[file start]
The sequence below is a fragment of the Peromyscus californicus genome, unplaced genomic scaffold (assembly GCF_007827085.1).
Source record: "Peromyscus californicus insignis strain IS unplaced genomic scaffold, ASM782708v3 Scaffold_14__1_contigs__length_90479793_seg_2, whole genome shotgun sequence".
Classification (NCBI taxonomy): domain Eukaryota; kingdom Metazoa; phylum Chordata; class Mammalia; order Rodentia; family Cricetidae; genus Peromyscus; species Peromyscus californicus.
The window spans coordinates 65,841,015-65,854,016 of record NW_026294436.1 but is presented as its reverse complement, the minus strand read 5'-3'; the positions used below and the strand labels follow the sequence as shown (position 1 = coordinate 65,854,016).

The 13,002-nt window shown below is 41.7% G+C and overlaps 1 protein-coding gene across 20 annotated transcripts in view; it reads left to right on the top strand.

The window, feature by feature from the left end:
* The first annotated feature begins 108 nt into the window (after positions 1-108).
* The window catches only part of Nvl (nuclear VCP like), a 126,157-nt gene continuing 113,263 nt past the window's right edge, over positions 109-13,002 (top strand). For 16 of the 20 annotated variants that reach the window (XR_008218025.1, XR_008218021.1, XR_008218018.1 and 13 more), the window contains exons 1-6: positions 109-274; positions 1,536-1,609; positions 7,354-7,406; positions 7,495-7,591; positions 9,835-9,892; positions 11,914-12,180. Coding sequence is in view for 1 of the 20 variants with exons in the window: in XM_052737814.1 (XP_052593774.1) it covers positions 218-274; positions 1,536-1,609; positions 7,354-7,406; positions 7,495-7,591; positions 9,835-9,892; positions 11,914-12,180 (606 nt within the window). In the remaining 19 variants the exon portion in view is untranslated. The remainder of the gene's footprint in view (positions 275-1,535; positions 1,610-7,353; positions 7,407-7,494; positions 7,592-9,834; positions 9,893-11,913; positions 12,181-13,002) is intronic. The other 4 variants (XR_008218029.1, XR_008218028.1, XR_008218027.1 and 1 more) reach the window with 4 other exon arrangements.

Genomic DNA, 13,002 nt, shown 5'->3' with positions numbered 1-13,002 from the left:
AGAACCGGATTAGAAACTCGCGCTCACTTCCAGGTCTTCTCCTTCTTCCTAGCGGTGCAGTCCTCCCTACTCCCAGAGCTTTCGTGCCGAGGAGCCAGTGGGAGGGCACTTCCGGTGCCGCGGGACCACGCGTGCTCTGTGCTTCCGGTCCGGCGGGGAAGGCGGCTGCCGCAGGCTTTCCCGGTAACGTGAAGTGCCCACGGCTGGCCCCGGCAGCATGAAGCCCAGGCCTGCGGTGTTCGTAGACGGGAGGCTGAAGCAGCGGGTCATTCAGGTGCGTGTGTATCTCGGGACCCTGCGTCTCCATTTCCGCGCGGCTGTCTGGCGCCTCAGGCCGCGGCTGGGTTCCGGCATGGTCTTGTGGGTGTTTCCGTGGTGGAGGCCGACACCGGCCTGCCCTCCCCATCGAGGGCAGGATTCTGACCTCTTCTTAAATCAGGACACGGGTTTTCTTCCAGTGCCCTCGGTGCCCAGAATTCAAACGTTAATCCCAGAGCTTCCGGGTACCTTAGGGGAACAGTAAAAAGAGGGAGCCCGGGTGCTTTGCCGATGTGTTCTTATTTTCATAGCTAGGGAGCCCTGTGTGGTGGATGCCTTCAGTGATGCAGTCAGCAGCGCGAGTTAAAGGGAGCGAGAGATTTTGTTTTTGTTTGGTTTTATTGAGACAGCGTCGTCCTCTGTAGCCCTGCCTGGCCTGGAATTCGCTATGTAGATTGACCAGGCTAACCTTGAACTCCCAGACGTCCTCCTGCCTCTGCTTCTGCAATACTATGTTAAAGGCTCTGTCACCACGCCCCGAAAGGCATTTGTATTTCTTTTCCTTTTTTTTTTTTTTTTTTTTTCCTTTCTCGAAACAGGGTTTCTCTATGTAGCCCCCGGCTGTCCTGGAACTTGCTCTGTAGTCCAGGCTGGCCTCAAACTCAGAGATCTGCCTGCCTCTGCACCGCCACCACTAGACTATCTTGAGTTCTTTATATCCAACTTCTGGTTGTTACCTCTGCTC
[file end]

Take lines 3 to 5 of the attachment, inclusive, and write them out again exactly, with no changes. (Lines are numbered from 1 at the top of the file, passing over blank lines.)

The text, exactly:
Classification (NCBI taxonomy): domain Eukaryota; kingdom Metazoa; phylum Chordata; class Mammalia; order Rodentia; family Cricetidae; genus Peromyscus; species Peromyscus californicus.
The window spans coordinates 65,841,015-65,854,016 of record NW_026294436.1 but is presented as its reverse complement, the minus strand read 5'-3'; the positions used below and the strand labels follow the sequence as shown (position 1 = coordinate 65,854,016).

The 13,002-nt window shown below is 41.7% G+C and overlaps 1 protein-coding gene across 20 annotated transcripts in view; it reads left to right on the top strand.